This edition of the CA was the predecessor of three different editions before printing of Series 1 came to an end.

4.2.7. Martin Havard, Lyons

It appears that Havard (Havart) began printing at Lyons near the end of the fifteenth century, probably c. 1499 (Vingtrinier 1894: 136). If this is the case, the CA must have been one of his earliest productions. Havard 1499/1500 (HA) The only adornment on a title page in Series 1 is found in HA: an elaborate woodcut initial 'C' (see Plate 9). Catholicum parvum is the title of Havard's edition, just as it is in UL1 and S. Unlike them, however, the colophon includes the printer's name and a date: HA is a very corrupt edition. It includes most of the typographical errors from S, as well as a substantial quantity of new ones. A number of articles are omitted entirely, and some French glosses are left out of other articles.

4.2.8. Jean de Vingle, Lyons

Jean de Vingle, Picard by birth, printed at Lyons from 1494 to 1511 (Vingtrinier 1894: 117). The only existing copy of his CA is attributed to de Vingle and dated c.1500 by Péligry (1982: 95). de Vingle c.1500 (DV) The surviving copy of this edition lacks a title page and is catalogued as Catholicon abbreviatum. There is not any indication of the printer or the date, and the text ends: FINIS. Laus deo.

This edition appears to descend directly from S, and corresponds closely to it.

4.2.9. Unknown, Lyons

A copy of the CA held by the Bibliothèque nationale in Paris under the shelf number Rés.8°Z Don 594(360), is attributed to Matthias Huss and dated c.1508. We have not inspected this text  [78] and rely in our remarks on notes taken by Prof. B.S. Merrilees during his examination of it in 1996. Unknown c.1508 (UL2) The title of this edition is Catholicum parvum and it is attributed to Matthias Huss. However, we assign it the siglum UL2.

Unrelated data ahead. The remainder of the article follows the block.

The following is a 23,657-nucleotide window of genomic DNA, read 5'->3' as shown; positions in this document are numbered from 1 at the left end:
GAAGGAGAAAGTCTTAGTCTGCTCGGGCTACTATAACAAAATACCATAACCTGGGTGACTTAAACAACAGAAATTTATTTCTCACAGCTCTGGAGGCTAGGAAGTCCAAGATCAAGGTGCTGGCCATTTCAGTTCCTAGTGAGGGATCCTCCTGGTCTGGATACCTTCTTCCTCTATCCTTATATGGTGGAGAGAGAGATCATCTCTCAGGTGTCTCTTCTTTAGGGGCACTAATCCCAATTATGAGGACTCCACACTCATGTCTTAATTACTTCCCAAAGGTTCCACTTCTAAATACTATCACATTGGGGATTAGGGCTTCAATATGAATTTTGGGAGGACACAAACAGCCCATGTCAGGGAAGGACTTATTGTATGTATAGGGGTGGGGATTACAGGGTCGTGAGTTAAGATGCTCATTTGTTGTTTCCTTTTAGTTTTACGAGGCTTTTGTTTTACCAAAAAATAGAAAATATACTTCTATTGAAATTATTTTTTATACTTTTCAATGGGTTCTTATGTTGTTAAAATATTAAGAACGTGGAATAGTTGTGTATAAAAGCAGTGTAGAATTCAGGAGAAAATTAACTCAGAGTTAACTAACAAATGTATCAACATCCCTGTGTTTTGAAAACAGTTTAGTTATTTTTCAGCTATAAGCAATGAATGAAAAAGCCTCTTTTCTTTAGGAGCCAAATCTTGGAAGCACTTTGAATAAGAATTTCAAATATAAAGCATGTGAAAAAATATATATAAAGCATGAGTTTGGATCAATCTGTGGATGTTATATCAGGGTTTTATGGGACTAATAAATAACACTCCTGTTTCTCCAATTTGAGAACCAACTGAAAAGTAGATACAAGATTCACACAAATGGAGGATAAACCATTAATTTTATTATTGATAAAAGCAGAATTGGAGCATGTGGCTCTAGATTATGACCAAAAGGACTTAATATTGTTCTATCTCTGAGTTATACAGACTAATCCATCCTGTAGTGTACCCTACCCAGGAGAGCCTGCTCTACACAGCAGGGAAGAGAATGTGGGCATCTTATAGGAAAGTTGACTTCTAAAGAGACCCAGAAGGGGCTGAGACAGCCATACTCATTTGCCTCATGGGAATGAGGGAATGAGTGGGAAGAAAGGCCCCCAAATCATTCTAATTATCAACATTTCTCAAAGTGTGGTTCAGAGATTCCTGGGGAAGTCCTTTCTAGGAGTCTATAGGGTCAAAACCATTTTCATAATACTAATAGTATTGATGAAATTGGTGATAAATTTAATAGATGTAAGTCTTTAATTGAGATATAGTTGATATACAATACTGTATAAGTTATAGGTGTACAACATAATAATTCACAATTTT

As we remarked earlier (see Huss's edition of 1489 differed from other editions of the CA in its typography and in some of its French forms. These innovations are absent from the edition c.1508. Firstly, all of the text is set flush to the left margin, i.e. there is no indentation. Secondly, there are a number of articles in which the definitions do not correspond to those in HU. More importantly, they correspond to definitions in S. Thirdly, the title of Huss's edition is Catholicon parvum.

It is possible that Huss may have printed another edition of the CA without indenting the text, and also that he changed the title of the dictionary. However, we do not believe that he would reject his own alterations in definitions and replace them with the very words he had changed earlier when he took G2 as his source text.

Schultis adopted UL1 for his edition (S), and Havard and de Vingle based their editions (HA and DV) on S. Many articles are identical in S, HA, DV and some of them, at least, are found in the edition which we call UL2. We are certain the latter is in the line of descent from S, but without further analysis we cannot say whether it came directly or through HA or DV. In Exhibit 31 we show it as an independent successor to S.

4.2.10. Missing Editions of Series 1

In addition to the twelve editions described above, we have found two other bibliographical references to editions which certainly belong to Series 1 but whose present locations we do not know. Catholicum parvum, c.1487 Beaulieux (1904: 378) has a terse reference under the rubric Catholicum parvum which reads: 'Autre édition. - (Catal. J. Bignon)'.

The note refers to a document conserved by the Bibliothèque nationale in Paris as n° 7335. Its title is:

and the specific reference is: We treat this reference as defining an original edition, although it is possible that the document described is a copy of another edition (for example, G1), from which the colophon is lacking. Unknown, printer of Ars memoriae, Lyons, c.1500 GKW (VI: 262, n° 6240) attributes an undated edition of the CA by an unidentified printer, to the printer of Baldovinus Sabaudiensis, Ars memoriae, Lyons, with a date of c.1500. According to the description in GKW, the document is entitled Catholicum parvum and concludes Laus deo, which would seem to put it in the line descending from UL1, but we cannot be sure of its precise location in the filiation.